Poverty in YemenWar and conflict exacerbate existing poverty. According to the World Bank’s 2007 Global Monitoring Report, fragile states, defined as those in civil war or without legitimate authority to make collective decisions, account for one-fourth of global poverty. In low-income countries, poverty rates average 22%, whereas, in states with conflict, the rates skyrocket to 54%. Poverty in Yemen is no exception to this trend. Yet, the world may consider Yemen the example of conflict exacerbating poverty if fighting continues. The 2019 United Nations Development Project (UNDP) report, Assessing the Impact of War in Yemen, estimates that Yemen could rank as the poorest country on Earth by 2030 if the conflict continues. Here is some information about the relationship between conflict and poverty in Yemen.

Yemen’s Civil War

The seeds of Yemen’s conflict began because of the disorganized power transitions that the 2011 Arab Spring prompted. However, 2015 marks the descent into a foreign-backed civil war. Since then, fighting between the Northern rebel Houthis has continued to decimate civilian communities and exacerbate poverty. Iran has backed this fighting, because of Shia religious interests, along with the remaining Yemeni government. Meanwhile, Saudi Arabia and other Sunni-majority countries trying to curtail Iranian influence have also supported it.

The 2019 UNDP report outlines poverty rates in both conflict and no conflict trajectories and shows that without conflict, Yemen’s poverty rate could drop dramatically. Though the country’s poverty rate started rising in 1998 due to poor economic growth, the conflict that began in 2015 increased the depth of poverty by 600% showing the relationship between conflict and poverty in Yemen. The amount of Yemen’s population that now lives in poverty, defined as less than $3.10 a day, hovers around 75%. UNDP projections suggest that 65% of that number could live in extreme poverty by 2022, meaning that they would exist on less than $1.90 a day.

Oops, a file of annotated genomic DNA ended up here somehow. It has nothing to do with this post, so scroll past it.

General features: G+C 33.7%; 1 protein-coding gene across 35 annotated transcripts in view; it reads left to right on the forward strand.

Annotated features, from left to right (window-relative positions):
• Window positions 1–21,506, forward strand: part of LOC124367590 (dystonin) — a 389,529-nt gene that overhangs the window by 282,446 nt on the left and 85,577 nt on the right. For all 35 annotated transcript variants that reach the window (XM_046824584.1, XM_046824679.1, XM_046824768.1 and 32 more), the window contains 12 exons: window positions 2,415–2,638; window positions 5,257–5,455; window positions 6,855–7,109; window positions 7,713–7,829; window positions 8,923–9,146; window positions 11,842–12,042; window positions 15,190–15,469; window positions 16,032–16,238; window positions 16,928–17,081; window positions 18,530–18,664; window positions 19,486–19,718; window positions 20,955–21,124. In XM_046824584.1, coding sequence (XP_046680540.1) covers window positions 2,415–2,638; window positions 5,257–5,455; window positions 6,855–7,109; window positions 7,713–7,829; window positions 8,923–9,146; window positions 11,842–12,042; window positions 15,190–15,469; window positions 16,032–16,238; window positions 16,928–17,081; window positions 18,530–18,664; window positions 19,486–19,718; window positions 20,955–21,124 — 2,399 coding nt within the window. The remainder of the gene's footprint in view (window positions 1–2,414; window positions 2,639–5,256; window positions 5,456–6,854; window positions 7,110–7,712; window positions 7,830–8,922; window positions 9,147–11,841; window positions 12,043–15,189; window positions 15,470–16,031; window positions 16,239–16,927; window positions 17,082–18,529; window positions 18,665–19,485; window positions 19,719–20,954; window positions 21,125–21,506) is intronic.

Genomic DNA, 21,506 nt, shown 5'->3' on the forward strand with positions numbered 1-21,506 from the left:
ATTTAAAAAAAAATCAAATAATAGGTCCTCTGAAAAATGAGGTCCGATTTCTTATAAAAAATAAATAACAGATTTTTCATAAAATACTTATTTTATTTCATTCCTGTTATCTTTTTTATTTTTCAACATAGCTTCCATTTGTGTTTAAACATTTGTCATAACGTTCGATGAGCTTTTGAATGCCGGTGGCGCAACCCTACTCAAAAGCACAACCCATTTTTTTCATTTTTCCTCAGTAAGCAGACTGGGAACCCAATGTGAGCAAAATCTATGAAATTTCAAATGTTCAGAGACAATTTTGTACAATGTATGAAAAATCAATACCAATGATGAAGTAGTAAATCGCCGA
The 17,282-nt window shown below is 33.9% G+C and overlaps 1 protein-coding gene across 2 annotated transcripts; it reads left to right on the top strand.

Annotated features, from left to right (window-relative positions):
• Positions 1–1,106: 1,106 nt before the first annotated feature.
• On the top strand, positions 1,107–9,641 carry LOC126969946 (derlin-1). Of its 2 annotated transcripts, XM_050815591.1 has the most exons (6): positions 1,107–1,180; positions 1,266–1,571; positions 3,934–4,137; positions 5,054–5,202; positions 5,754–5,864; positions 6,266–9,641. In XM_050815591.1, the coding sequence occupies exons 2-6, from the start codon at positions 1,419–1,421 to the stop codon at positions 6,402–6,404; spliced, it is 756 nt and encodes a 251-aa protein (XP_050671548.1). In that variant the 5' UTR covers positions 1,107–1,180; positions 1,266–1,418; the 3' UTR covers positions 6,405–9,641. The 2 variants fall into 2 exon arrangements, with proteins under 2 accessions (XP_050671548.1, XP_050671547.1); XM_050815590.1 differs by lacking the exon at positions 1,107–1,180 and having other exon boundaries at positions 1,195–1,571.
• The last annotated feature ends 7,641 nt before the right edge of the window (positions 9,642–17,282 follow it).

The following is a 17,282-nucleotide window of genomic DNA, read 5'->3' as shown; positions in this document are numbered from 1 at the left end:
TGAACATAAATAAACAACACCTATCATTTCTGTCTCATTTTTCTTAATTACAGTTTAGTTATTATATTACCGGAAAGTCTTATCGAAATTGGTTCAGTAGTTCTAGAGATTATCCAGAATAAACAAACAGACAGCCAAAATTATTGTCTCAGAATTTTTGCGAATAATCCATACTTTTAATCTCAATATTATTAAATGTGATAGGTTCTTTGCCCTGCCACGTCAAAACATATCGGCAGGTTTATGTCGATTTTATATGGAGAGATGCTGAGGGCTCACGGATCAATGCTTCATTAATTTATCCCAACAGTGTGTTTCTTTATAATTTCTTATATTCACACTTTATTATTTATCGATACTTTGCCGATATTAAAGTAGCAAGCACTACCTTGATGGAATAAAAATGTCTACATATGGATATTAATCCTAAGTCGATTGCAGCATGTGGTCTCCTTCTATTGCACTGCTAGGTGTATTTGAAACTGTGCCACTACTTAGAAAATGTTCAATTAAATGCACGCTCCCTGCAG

Already struggling with poverty before the conflict, fighting in Yemen compounds the problem by destroying critical infrastructures, like hospitals. On top of that, the pre-2015 economy flatlined. However, the most harmful effect is on food supply. As Yemen relies on imports for over 90% of its food products, the war’s blockades and bombings prevent stable food transportation from ports. Oxfam International reports that two-thirds of Yemen’s population cannot predict where their next meal will come from.

Future Projections

Many say that Yemen suffers the worst humanitarian crisis in the world and such suffering will only increase with continued conflict. For example:

  1. By 2022, the UNDP report projects that 12.4 million Yemenis could live in poverty and that 15.8 million Yemenis could live in extreme poverty if the conflict persists.
  2. It also suggests that the depth of poverty could increase to 6,000% by 2030 compared to the rate of poverty in pre-war Yemen.

However, if the conflict ends soon, Yemen would stand 8% closer to the UNDP’s sustainable development goals of no poverty, zero hunger, good health and well-being, quality education and gender equality than it did in 2014. If the conflict ends, the total projected poverty in 2030 would underperform 2014 levels by 3.1 million.